The Many Benefits Of Chevy’s Return

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A quick tour of the comments section of the IndyCar blog sites this past weekend, revealed mostly positive comments about Chevrolet’s return to the IZOD IndyCar Series. Quite honestly, I wonder how anyone could find anything negative about Friday’s announcement – but a few managed to, anyway.

No matter how you slice it, this was big – for several different reasons. On the surface, it satisfies what has been the gripe by several of us: we now have manufacturer competition in the series again – something that had been lacking since the end of the 2005 season. As good as Honda has been for the series, they needed (and wanted) competition. It was hard to be impressed by Honda’s claim of no engine failures for the past five Indianapolis 500’s. Since they were only competing against themselves, they had detuned the engines where they were not pressed against the edge at all. That will change in 2012 when Chevrolet, along with another possible competitor, enters the fray.

We can expect engine failures to be part of the equation, beginning in 2012. Although some say that’s a bad thing – I welcome it. A blown engine is a sign that an engine is stressed beyond its limits in the quest for more speed. It can also serve as the great equalizer and add another element of suspense. By then, when Dario Franchitti checks out on the rest of the field at the Indianapolis 500, we’ll wonder if his engine will last. That has not been a question for the past few years.

There is also the question if a team has selected the right equipment, year after year. In 2003, Penske and Ganassi both made the right call by going with Toyota. Penske won Indy with Gil de Ferran, while Ganassi won the championship with Scott Dixon. By 2004, that move didn’t look so good. Toyota did little to improve their performance, while Honda really stepped up their game. Penske and Ganassi both struggled, while Honda won the next two Indy 500’s, as well as the next two championships. The result was Chevy and Toyota essentially being driven from the series at the end of the 2005 season.

Looking beyond the immediate intrigue of better racing and more interesting storylines revolving around each manufacturer’s evolvement, is what Chevy’s return does for the series off the track. This gives the series an immediate and sizeable boost of credibility.

A little more than a year ago, things looked awfully bleak for this series. They had just finished a season that saw two teams win all but one race. Oval races that had previously featured breathtaking side-by-side racing, had been reduced to circular single-file parades. Off the track, a family feud had sidelined the league’s founder and CEO. What had already been a series with very little direction was suddenly rudderless. Sponsors were leaving without being replaced and the new TV contract was producing abysmal ratings. Even the most optimistic fan had trouble finding much that was positive in the series.

Then IZOD was announced as the series sponsor. They said all the right things and promised to take the newly re-named IZOD IndyCar Series to a new level. Many of us were skeptical. We had heard the same thing from previous series sponsors Pep Boys and Northern Light. We had also seen FedEx come into the CART series and do next to nothing. Early signs sounded promising, but it was still the offseason.

Then on March 1, an obscure man from an obscure niche sport was hired as the new CEO – replacing Tony George. Again, there were skeptics – myself included. How could a soft-spoken guy from Professional Bull-Riding who had never seen a race before, be expected to resurrect our struggling series?

After attending two races in person this season and seeing the improvements that have been made in so many areas off the track – I’m no longer a skeptic. In my opinion, IZOD surpassed any and all expectations in their first year as the series sponsor; and enough cannot be said about the job that Randy Bernard has done in less than nine months on the job. Randy Bernard and Mike Kelly (Executive Vice President, Marketing, Phillips-Van Heusen, parent company of series sponsor IZOD) appear to have an excellent relationship, which resembles that of two people that have been working together for years.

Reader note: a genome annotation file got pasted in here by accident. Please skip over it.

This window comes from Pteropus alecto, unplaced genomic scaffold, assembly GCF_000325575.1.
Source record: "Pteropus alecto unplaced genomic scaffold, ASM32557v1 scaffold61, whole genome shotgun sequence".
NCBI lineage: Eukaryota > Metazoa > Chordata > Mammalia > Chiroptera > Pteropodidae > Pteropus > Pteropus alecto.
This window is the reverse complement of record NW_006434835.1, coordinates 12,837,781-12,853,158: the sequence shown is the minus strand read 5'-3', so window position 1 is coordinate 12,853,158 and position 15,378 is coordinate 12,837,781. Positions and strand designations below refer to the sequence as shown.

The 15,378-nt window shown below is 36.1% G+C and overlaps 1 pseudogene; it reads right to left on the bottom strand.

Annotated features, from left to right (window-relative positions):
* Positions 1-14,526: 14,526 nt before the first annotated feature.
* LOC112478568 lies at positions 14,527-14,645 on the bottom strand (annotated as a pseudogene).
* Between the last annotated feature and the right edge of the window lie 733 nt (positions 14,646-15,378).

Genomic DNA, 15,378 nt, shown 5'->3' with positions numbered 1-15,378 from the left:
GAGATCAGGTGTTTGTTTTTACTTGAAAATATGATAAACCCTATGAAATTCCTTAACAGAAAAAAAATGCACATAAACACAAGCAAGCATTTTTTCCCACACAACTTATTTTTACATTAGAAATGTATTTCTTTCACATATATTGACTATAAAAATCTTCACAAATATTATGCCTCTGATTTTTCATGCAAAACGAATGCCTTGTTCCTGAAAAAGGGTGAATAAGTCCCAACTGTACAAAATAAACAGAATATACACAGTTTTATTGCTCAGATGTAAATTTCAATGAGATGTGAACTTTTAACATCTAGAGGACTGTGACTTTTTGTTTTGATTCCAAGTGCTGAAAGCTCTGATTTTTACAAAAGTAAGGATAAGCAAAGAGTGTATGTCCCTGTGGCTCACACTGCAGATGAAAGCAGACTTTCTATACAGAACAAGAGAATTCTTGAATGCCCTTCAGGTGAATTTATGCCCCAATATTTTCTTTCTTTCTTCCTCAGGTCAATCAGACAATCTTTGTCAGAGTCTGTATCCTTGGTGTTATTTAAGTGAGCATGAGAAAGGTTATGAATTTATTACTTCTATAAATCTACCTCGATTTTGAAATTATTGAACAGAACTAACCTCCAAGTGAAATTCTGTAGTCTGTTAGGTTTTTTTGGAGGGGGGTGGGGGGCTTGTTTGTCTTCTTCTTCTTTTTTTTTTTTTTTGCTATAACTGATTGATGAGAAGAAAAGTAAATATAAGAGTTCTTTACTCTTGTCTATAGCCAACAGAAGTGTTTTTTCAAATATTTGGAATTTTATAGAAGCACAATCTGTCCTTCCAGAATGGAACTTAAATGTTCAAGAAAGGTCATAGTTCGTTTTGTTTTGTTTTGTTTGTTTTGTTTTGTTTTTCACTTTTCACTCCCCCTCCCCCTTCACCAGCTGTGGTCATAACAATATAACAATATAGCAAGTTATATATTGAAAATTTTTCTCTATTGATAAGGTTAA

IZOD has done everything you could ask from a series sponsor, which requires much more than just writing a big check. They have practically re-written the definition of sponsor activation. In doing so, they raised the visibility of the series during the 2010 season, despite a TV contract that limits exposure. They also raised the credibility of the series and helped justify other sponsors to come on board.

Although Roger Penske apparently worked hard behind the scenes to convince Chevrolet, his former partner, to return to the series – don’t under-estimate the role that Randy Bernard and IZOD played in Chevy’s decision to return. Nor should you under-estimate what this does to other companies that are weighing their decision whether or not to cast their lot with the IZOD IndyCar Series. Seeing a company like General Motors invest heavily in the series, gives other potential partners, sponsors, etc, something to think about.

When GM was facing bankruptcy almost two years ago, they announced that they were seriously scaling back their NASCAR involvement. Now that they are the “new GM”, I’m not sure – but I don’t recall hearing that they have increased their presence in NASCAR. I think that it is significant that they have chosen to return to IndyCar, rather than throwing more money at their NASCAR program. Don’t think other companies won’t notice that.

Although we fans will enjoy the on-track benefits of Chevrolet’s return to the IZOD IndyCar series, I think that the series will benefit more from the boardroom clout that General Motors provides in bringing in more potential sponsors. So far, this is the biggest accomplishment in Randy Bernard’s short career. I can’t wait to see what he does for an encore.

George Phillips

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11 Responses to “The Many Benefits Of Chevy’s Return”

  1. Jack in NC Says:

    Good post, George. I voted “Other” because you didn’t provide a space for “All of the Above”. I like the timing of the changes, too. New chassis and new engines in 2012, leaving 2011 as the centenary year with the old engines and chassis, so the series has something to look forward to after the centennial celebration.